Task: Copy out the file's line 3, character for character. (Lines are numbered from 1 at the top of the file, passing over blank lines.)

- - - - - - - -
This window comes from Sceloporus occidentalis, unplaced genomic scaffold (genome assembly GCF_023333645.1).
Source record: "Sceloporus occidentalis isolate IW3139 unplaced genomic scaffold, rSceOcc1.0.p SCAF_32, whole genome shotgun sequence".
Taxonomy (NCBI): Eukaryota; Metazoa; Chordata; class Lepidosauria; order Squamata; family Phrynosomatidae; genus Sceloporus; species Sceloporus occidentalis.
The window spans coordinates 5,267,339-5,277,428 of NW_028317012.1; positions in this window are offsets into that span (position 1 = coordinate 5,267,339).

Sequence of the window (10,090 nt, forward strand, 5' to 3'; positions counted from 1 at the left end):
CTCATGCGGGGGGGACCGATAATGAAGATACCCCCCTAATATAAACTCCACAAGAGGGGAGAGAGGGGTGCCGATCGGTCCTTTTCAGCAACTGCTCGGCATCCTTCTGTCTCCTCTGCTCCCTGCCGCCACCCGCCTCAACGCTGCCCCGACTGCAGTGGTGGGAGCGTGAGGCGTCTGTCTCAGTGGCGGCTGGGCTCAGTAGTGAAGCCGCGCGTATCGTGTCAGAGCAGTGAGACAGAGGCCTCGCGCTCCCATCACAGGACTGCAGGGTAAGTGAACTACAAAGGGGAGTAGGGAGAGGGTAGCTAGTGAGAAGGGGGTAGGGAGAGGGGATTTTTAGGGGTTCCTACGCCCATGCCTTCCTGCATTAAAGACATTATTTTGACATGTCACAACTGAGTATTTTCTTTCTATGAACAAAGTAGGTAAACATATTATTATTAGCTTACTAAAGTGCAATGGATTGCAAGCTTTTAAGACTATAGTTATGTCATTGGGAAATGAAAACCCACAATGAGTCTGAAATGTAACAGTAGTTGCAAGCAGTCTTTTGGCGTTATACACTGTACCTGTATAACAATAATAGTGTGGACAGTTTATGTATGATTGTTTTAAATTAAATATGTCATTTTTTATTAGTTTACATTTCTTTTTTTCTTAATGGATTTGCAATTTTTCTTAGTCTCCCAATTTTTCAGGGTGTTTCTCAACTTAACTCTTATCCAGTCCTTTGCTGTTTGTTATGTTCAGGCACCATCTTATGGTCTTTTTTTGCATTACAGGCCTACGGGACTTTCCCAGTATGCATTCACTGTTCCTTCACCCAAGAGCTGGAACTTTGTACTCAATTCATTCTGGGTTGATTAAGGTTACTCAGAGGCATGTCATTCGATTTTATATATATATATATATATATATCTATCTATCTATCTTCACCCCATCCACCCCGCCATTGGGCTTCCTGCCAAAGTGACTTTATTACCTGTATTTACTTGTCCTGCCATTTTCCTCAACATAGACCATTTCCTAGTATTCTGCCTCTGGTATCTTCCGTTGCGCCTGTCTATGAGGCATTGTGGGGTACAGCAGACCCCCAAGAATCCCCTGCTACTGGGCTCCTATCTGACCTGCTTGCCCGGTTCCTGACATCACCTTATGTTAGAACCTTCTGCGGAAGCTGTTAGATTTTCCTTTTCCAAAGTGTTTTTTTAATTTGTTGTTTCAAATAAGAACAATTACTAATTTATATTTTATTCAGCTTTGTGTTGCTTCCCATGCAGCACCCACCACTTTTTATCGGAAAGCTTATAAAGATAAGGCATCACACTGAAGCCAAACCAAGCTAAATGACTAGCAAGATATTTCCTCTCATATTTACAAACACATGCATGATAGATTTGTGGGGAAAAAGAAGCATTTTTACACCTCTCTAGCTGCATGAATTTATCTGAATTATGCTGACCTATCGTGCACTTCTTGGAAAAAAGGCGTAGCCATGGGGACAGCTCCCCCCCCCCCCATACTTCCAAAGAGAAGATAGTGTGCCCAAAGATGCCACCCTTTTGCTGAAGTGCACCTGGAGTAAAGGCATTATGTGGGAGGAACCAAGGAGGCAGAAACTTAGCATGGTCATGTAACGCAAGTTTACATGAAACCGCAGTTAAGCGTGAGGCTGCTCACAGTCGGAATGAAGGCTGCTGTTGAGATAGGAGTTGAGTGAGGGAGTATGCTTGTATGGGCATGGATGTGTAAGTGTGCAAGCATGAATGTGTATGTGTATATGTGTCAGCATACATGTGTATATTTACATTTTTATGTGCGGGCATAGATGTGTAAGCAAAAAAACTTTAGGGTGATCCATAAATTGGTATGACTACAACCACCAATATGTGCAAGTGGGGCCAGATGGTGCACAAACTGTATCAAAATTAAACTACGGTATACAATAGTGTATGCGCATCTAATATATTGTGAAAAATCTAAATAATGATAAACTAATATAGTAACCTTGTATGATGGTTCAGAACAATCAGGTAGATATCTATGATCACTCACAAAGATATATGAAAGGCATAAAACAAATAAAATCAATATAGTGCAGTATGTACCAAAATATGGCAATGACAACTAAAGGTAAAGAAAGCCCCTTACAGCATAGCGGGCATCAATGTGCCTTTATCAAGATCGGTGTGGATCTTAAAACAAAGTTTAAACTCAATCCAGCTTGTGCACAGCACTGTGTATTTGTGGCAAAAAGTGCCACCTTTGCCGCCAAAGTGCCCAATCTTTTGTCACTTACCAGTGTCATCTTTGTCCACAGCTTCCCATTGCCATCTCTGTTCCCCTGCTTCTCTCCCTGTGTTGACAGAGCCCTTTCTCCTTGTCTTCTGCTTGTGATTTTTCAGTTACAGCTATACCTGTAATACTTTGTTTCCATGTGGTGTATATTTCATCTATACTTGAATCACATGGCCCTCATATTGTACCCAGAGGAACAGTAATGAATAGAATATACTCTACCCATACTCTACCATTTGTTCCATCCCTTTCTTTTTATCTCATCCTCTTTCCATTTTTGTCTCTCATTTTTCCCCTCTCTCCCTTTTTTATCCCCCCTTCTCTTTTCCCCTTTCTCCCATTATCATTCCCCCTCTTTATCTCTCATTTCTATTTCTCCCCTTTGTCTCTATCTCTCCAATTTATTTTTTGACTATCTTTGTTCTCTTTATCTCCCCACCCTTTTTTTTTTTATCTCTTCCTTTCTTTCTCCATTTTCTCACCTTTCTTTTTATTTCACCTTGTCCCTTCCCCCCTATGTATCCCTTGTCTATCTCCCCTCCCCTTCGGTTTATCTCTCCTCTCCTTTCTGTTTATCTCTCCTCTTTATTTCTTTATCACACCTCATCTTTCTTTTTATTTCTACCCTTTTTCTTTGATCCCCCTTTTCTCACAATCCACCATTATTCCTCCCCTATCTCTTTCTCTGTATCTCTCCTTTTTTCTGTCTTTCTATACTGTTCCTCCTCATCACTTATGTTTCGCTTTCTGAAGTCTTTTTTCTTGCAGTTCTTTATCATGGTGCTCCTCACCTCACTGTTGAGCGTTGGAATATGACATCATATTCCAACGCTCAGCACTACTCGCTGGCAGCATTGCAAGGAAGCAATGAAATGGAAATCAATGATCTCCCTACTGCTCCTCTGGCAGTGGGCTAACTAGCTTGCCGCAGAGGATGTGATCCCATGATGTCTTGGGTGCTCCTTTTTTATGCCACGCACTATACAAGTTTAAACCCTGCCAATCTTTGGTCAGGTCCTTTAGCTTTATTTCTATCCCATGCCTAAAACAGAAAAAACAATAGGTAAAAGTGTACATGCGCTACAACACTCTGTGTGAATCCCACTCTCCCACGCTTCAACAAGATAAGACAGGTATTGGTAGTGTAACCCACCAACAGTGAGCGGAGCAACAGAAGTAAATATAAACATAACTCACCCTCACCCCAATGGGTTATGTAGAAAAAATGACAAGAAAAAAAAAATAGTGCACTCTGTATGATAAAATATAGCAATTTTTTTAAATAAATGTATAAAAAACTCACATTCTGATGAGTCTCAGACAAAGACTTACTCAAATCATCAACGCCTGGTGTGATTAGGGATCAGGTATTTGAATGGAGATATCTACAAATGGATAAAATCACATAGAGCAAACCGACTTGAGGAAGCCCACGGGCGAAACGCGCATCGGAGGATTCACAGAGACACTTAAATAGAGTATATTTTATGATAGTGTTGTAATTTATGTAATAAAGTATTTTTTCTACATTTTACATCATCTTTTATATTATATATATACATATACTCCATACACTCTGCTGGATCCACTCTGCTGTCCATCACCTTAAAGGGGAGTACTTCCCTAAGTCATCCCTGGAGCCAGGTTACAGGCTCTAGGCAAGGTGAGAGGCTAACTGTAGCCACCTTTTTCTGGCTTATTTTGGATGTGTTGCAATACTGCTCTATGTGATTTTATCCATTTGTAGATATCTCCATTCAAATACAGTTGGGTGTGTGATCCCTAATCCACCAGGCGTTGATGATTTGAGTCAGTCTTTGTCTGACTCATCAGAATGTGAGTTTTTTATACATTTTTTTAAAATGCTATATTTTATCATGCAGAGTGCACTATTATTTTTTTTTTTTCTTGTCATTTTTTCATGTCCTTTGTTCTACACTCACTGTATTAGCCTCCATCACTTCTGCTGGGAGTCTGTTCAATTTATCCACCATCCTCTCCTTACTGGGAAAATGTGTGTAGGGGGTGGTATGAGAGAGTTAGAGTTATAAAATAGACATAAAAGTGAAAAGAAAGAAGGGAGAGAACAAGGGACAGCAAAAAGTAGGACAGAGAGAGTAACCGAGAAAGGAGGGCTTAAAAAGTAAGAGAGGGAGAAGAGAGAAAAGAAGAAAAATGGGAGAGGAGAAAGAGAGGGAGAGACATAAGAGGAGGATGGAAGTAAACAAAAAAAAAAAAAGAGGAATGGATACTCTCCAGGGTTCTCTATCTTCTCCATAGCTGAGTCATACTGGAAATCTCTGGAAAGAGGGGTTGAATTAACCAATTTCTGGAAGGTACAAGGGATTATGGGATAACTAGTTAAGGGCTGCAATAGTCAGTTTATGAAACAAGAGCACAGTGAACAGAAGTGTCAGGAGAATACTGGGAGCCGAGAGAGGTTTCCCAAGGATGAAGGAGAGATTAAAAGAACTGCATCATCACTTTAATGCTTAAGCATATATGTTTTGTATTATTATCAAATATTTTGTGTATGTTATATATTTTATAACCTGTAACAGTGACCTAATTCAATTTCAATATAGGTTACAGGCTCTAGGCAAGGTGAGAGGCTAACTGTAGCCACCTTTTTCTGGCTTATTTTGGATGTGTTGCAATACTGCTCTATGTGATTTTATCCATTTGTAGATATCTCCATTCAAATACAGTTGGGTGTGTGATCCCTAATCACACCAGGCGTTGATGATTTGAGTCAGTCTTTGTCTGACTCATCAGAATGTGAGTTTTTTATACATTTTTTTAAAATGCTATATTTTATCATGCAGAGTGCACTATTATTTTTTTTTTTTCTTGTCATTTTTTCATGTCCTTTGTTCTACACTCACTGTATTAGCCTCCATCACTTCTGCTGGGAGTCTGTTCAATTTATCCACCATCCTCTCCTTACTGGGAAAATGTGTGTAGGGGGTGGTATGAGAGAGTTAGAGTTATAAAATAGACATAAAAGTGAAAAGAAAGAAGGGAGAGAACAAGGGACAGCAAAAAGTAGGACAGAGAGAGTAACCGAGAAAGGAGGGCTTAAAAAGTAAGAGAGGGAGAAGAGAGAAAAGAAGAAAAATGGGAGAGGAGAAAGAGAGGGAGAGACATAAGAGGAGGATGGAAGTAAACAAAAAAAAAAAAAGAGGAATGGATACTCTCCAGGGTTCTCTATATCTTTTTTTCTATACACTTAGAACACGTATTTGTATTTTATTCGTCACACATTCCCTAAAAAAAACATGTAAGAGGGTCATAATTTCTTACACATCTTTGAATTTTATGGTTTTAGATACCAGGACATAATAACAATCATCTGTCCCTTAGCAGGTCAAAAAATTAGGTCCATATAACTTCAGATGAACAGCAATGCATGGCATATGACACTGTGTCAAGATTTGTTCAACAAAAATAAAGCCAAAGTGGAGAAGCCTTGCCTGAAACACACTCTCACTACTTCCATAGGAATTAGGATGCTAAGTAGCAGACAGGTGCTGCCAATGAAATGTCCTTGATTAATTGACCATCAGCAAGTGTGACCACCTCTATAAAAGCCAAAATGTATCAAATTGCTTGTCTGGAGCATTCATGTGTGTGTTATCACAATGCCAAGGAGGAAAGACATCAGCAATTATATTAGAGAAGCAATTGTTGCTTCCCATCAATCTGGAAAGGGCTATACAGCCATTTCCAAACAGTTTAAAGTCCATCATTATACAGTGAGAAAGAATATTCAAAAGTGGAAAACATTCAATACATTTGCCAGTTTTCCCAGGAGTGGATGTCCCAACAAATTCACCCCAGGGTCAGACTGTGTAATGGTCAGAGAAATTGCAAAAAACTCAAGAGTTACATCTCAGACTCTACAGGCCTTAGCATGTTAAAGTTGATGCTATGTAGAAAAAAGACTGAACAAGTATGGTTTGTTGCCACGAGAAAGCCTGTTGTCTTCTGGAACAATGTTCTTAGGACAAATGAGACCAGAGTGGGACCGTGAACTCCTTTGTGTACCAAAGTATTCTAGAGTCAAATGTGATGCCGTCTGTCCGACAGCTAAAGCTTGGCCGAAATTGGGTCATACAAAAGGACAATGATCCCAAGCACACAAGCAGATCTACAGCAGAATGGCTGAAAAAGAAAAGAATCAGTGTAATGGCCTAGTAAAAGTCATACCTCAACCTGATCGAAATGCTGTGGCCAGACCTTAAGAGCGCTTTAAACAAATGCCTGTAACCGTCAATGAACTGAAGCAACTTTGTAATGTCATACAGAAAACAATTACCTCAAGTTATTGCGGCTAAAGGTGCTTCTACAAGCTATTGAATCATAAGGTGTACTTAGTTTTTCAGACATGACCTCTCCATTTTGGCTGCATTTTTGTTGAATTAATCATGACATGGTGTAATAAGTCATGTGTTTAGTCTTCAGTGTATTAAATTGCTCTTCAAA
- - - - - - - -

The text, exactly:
Taxonomy (NCBI): Eukaryota; Metazoa; Chordata; class Lepidosauria; order Squamata; family Phrynosomatidae; genus Sceloporus; species Sceloporus occidentalis.